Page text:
Lonely: For the speakers at the Business Forum it was a big lonely stage in front of a big audience.
Lonely: For the speakers it was a big lonely stage in front of a big audience.

A few bits that I’ve not posted about separately during the week.

Clapham Junction
This week saw the (superficially) good news that Clapham Junction is to receive some funding for improvements, combined with the bad news – which we all sort of knew – that it’s the country’s second worst station. I’ve not written anything about this because I have been trying, and failing, to get some more information. It doesn’t seem like there’s much out there, just that the total pot is £50 million. Obviously any improvements to the station are good, but my fear is that the amounts suggested are nowhere near enough to make the difference needed. The major problem is congestion in the tunnel, and there’s no easy solution to that.

Wandsworth Business Forum
Thursday saw one of the regular, council organised, Business Forums. I don’t think there are many equivalents elsewhere in the country, but these serve two purposes. Part is information, they usually have a few interesting speakers and part is networking. Thursday’s event saw over 350 local businesses gather at the Wandsworth Palais for an evening largely focused on culture and the creative sector.

A great night, and I understand it continued long after I left at 9pm – and when people linger it’s usually a good sign.

If you are a business and aren’t already on the guest list and getting regular invites you can get more information from the council’s website.

Battersea Poems
Following on the culture theme; this morning I served as the token Philistine on the judging panel for Battersea Poems. There were some excellent poems submitted and going through and selecting the poems for the anthology was a lengthy process. The winners will be notified in coming days and the book should be published in time for Christmas.

SW Literary Festival ProgrammeThe launch of the SW11 Literary Festival takes place tomorrow night, which made me think it’s probably a good time to highlight Battersea Poems again.

Taking the text directly from the literary festival programme:

Text in your poem and be part of creating a biography of SW11 written by you, the people who live, work and visit Battersea.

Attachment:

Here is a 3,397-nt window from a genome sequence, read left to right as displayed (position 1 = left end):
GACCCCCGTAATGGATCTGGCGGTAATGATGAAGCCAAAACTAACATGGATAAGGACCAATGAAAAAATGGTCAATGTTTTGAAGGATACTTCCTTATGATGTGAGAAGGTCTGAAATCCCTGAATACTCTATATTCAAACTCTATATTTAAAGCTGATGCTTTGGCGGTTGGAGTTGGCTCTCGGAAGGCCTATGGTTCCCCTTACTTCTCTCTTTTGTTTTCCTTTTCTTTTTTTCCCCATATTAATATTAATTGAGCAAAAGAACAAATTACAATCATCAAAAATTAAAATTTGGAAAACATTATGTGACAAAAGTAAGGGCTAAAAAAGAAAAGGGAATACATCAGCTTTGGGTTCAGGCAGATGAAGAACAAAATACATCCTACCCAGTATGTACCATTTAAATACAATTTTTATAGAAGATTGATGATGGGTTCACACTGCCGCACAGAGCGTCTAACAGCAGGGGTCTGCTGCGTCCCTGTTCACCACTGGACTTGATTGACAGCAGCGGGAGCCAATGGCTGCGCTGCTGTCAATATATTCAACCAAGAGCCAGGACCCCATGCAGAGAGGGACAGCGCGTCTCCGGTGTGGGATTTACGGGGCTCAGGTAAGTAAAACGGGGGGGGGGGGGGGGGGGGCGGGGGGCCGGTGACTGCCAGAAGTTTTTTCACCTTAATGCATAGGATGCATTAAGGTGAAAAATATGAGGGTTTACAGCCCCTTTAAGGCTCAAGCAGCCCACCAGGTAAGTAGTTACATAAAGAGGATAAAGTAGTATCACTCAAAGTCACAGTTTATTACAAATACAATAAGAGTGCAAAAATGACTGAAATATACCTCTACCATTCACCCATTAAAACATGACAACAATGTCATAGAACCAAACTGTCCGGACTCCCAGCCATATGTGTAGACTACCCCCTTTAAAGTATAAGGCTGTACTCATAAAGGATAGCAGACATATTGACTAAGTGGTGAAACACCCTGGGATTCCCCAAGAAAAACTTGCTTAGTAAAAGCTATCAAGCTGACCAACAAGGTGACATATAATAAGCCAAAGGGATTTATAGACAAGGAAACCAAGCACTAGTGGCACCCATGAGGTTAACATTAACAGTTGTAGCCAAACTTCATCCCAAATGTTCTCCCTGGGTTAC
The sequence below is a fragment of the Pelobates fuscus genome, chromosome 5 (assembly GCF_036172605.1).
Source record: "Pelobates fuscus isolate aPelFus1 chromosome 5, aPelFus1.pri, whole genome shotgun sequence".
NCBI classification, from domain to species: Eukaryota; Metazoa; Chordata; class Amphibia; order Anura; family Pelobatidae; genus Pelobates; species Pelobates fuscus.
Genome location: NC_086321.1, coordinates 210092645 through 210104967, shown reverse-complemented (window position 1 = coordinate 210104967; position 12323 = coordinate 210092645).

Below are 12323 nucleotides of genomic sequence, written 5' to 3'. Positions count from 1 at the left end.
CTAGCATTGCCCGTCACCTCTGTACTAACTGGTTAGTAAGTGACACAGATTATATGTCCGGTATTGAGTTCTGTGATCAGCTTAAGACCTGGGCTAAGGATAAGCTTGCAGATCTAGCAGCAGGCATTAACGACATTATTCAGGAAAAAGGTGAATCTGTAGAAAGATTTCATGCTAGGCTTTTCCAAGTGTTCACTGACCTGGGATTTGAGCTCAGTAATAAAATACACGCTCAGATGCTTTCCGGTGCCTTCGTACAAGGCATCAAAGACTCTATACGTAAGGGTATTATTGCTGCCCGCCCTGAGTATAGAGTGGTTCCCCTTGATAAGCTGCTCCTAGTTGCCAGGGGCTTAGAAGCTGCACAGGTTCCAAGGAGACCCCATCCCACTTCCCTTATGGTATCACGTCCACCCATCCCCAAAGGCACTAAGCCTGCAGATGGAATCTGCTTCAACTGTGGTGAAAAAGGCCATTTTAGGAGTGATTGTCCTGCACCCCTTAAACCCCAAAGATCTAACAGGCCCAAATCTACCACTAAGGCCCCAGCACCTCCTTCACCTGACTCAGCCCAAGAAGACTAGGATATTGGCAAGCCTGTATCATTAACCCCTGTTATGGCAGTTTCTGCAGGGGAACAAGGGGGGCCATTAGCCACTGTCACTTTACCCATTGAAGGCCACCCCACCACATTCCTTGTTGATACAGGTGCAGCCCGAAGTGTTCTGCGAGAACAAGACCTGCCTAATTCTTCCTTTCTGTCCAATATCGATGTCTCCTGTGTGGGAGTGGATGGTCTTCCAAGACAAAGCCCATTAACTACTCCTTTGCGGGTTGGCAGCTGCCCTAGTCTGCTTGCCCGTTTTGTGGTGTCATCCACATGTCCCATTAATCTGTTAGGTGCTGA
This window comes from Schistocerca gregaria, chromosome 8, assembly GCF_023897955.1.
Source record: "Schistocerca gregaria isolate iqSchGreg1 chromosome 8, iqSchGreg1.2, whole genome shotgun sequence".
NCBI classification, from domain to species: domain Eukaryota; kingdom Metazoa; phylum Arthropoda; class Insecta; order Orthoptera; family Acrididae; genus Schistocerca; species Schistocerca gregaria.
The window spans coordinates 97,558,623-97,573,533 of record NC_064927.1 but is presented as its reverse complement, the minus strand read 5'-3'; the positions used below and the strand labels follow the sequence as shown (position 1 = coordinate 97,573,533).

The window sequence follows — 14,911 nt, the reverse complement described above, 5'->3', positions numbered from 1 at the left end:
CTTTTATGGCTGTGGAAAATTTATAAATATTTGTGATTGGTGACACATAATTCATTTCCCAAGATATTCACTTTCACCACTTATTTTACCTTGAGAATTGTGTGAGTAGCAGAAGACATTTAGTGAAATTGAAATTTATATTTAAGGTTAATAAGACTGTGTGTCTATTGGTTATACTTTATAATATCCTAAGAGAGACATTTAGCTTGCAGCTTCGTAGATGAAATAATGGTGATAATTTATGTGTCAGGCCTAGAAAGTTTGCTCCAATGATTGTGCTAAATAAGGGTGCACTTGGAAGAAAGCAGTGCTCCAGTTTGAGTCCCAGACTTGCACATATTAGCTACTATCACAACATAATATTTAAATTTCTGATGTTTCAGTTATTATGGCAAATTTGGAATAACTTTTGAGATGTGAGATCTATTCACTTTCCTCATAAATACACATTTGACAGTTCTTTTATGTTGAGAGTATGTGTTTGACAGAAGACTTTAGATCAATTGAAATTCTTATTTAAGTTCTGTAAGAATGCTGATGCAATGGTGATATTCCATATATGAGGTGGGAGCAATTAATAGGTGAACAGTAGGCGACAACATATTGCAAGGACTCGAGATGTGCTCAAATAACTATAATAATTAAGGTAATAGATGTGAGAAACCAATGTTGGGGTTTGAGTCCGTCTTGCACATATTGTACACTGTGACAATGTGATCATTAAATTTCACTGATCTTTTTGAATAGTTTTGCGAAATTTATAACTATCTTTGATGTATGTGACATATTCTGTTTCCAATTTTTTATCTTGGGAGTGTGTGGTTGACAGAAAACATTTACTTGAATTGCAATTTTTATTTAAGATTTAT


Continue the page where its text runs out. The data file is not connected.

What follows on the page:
Start a text message with Battersea then a space, then your poem, in one text only, and send it to 07786 202 844.

Take the people, places, and history of Battersea as your inspiration, but your poem doesn’t have to be about SW11, so a poem inspired by Clapham Junction might be about a journey…

You can submit as many poems as you like. Your poem will be published instantly on: www.thumbprintcity.com/london/battersea

The best Battersea Poems will then be selected by a panel led by Apples and Snakes to be published in a printed anthology.

Sending a poem only costs the same as sending a normal text to your friend’s phone. You will not be signed up for anything, ever.

Competition closes 31/10/09

There are already some great poems on there. One of my favourites is:

Summer in battersea park
picnics and cricket
and two names in bark.

I’m going to pretend I know what I’m talking about and say I like it because it’s short and simple – and paints a vivid picture with the cricket match on the wider scale but the two names (which begs further questions, whose, when, why?) adding a little element of human detail.

I probably shouldn’t have identified it as a one I liked because I’m part of the panel… but I’ll try and balance things by saying that, of course, my fondness for the imagery is exactly balanced by my concern that the poem may be glamorising vandalism to a Battersea Park tree.

I mentioned Battersea Poems in my weekly wrap-up last Friday and the service is now live.

It’s good to see there are a few poems on there already – you can read them (and hopefully be inspired to write your own) on the Thumbprint City website.

If you want to submit a poem you just have to text BATTERSEA followed by a space and then your poem to 07786 202844. It is a standard mobile number, so will cost you the same as any other text you send.

Battersea Poems runs until the end of October and the best poems will be included in an anthology published later this year.

Also published is the programme for the 2009 SW11 Literary Festival (which runs from 7 – 30 September). You can download the programme from the Clapham Junction town centre website.

As I have mentioned summer is a quieter time on the council than the rest of the year. While last week saw no trips to the Town Hall this week saw only one for my regular briefing and policy meeting with officers.

Much of the rest of the week has been, not to put to fine a point on it, slightly geeky.

Managing conversations
The week started meeting a couple of guys who are developing a product that (and I can’t think of a better way to put this) manages and centralises conversations. So, for example, the debate about CCTV or councillor surgeries took place over a number of blog posts and on Twitter, making it difficult to follow unless you were watching both – this would mean there would be a central place to see them all. It’s quite an exciting idea and I’m hoping to try it out in the near-ish future.

Battersea Poems
Another meeting was about a scheme called ‘Battersea Poems’ which will be part of the SW11 Literary Festival. Poetry itself isn’t geeky, of course, but Battersea Poems is a scheme whereby individuals can text their poetry in. The poems will be visible on a website and later this year the best will be chosen for publication in an anthology.

Google Localgov
And today I’m at Google’s London offices for their ‘Localgov’ event. It has, so far, been interesting – but the afternoon promises to be much better, looking at some of the creative options Google offer. I’m hoping to pick up some things to bore visitors to this blog with!